News UpdatesAdditional Press Releases and Clips » Up one level
News updates on our work from the Coast to the Rockies.
Six Washington ranchers involved in a Conservation Northwest program to prevent conflicts between wolves and livestock using range riders lost no sheep or cows to predators during the 2014 season, despite grazing their herds in the territory of confirmed wolf packs.
As wolves continue to recover in the Pacific Northwest, and as state agencies move towards the management phases of wolf recovery, Conservation Northwest, along with the Pacific Wolf Coalition and the University of Washington, recently had the opportunity to bring together some of North America's leading wolf experts to discuss ways to recover and manage gray wolves using the best available science, as well as experience from other states.
Submit your thoughts on the future management and values of the Teanaway Community Forest by attending a public open house on December 4th, or by submitting your comments online.
A mature female wolf was found dead this week within the territory of the Teanaway Pack northeast of Cle Elum. Because wolves remain federally listed as Endangered in Washington’s Cascades, U.S. Fish and Wildlife Service agents are investigating the incident.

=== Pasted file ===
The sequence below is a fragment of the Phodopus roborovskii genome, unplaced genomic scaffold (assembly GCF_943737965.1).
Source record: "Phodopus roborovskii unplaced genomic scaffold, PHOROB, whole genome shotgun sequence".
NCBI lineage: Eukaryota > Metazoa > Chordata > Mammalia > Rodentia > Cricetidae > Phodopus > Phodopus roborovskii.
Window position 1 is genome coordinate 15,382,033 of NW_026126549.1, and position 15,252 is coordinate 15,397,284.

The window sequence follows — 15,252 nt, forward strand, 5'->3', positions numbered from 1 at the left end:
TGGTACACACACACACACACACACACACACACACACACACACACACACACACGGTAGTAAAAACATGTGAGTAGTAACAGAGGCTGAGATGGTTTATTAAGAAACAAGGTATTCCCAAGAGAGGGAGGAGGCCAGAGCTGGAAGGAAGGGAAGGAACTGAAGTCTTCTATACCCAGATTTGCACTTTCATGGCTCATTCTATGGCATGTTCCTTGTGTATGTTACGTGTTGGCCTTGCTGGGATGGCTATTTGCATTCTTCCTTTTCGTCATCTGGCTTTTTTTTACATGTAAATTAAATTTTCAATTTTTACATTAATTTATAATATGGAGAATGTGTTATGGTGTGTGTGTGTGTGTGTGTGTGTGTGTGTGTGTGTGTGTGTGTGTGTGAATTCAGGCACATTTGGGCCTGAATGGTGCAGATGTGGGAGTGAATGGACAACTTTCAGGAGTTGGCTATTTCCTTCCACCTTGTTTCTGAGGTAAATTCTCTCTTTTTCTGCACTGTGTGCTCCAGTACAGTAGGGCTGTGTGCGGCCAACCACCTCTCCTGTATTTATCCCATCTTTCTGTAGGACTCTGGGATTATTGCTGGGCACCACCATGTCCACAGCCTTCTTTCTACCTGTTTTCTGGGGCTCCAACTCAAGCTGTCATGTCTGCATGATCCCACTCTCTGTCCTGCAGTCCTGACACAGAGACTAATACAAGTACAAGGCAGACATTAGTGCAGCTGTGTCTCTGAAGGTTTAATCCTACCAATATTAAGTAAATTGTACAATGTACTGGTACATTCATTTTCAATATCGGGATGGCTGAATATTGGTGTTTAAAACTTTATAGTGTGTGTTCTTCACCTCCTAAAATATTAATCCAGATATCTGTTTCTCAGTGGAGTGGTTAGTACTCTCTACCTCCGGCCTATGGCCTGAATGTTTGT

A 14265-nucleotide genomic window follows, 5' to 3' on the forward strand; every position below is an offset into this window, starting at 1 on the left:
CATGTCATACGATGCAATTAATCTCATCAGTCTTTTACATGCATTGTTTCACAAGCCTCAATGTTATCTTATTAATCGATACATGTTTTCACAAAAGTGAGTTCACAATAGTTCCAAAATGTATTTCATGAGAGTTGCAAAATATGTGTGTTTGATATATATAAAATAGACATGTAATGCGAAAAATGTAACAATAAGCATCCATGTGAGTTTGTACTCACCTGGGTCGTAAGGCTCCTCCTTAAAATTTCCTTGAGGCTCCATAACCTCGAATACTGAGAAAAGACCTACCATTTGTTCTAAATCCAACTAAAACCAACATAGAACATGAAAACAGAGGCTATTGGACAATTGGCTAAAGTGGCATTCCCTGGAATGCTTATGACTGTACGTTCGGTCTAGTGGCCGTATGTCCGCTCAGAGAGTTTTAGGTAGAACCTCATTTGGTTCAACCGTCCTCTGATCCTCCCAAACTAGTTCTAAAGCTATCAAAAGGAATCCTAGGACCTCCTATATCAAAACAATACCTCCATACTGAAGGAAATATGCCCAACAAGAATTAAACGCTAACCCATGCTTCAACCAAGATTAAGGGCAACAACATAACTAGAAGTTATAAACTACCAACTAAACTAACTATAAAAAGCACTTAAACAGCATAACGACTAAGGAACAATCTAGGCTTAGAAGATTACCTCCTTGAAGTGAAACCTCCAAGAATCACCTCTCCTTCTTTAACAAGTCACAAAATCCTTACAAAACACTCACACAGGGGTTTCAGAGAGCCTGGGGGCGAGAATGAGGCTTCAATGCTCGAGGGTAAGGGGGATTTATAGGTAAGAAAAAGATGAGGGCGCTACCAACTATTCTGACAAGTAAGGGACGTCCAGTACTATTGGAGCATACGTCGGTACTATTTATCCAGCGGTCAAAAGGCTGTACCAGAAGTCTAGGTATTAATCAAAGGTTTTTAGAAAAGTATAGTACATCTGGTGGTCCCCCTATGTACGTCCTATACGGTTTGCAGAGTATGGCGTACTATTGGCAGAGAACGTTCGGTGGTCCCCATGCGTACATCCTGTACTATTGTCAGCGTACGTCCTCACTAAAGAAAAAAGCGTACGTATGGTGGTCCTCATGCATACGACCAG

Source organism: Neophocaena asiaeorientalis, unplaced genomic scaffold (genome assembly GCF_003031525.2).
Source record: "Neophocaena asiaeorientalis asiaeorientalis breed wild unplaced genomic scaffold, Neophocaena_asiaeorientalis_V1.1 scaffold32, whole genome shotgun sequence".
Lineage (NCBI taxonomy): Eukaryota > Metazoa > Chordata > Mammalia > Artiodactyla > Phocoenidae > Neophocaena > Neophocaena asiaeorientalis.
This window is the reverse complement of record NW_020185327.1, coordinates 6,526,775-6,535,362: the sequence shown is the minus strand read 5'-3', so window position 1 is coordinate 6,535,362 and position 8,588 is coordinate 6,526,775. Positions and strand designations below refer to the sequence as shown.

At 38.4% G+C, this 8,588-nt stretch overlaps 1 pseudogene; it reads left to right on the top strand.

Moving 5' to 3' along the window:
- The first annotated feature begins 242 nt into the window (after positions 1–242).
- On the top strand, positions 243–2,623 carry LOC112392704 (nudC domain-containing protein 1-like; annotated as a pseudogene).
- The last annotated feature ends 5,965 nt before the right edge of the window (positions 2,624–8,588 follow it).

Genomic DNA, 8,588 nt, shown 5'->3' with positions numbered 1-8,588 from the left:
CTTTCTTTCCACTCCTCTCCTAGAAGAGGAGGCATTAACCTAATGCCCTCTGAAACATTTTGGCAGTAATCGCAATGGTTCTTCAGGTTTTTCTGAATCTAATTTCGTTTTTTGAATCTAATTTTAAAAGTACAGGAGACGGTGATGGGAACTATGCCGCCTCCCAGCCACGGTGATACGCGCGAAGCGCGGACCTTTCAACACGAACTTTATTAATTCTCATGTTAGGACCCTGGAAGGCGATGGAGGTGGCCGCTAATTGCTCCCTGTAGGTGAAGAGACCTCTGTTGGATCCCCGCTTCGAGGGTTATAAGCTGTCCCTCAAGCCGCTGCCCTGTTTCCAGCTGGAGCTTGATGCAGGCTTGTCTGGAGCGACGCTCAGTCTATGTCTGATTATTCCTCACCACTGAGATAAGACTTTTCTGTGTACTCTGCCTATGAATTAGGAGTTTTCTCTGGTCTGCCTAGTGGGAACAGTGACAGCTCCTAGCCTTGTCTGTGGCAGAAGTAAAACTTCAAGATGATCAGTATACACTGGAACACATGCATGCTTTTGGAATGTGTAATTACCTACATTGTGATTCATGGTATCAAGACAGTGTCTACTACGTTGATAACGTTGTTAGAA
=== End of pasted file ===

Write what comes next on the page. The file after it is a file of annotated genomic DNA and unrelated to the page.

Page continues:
Based on the information currently available, we believe this to be a flagrant violation of state law that warrants appropriately severe penalties if the offender is found guilty.
Join Conservation Northwest, the Wilderness Awareness School, and the I-90 Wildlife Bridges Coalition for this winter’s field season monitoring wildlife in the Cascades at Snoqualmie Pass!
This coming Tuesday, October 14th from 6:00 to 9:00 p.m. WDFW will host a public meeting on wolf management in Room 1EF of the Lynnwood Convention Center.
Public comment on the restoration plan is open through October 15th. Please show your support for recovering fishers in the Cascades by submitting a comment below!
Conservation groups are troubled by some of the areas left out of the designation. The Kettle Range in northeast Washington, for example, has vast tracts of quality habitat and a long, continuous record of lynx presence, including a sighting in July.
As the Huckleberry Wolf Pack situation continues to evolve, Conservation Northwest has been in regular communication with the office of Governor Jay Inslee, our elected leaders in the state legislature and Department of Fish and Wildlife officials. We have also been receiving direct updates from agency specialists and independent wolf experts working on the ground at the incident site in Stevens County.
Conservation Northwest is disturbed by conflict occurring between the members of the Huckleberry Wolf Pack and a sheep herd in Stevens County. We have been contacted by Washington Department of Fish & Wildlife (WDFW) and informed that up to four members of the pack will be killed.
Protecting habitat for lynx in northeast Washington is essential to lynx conservation.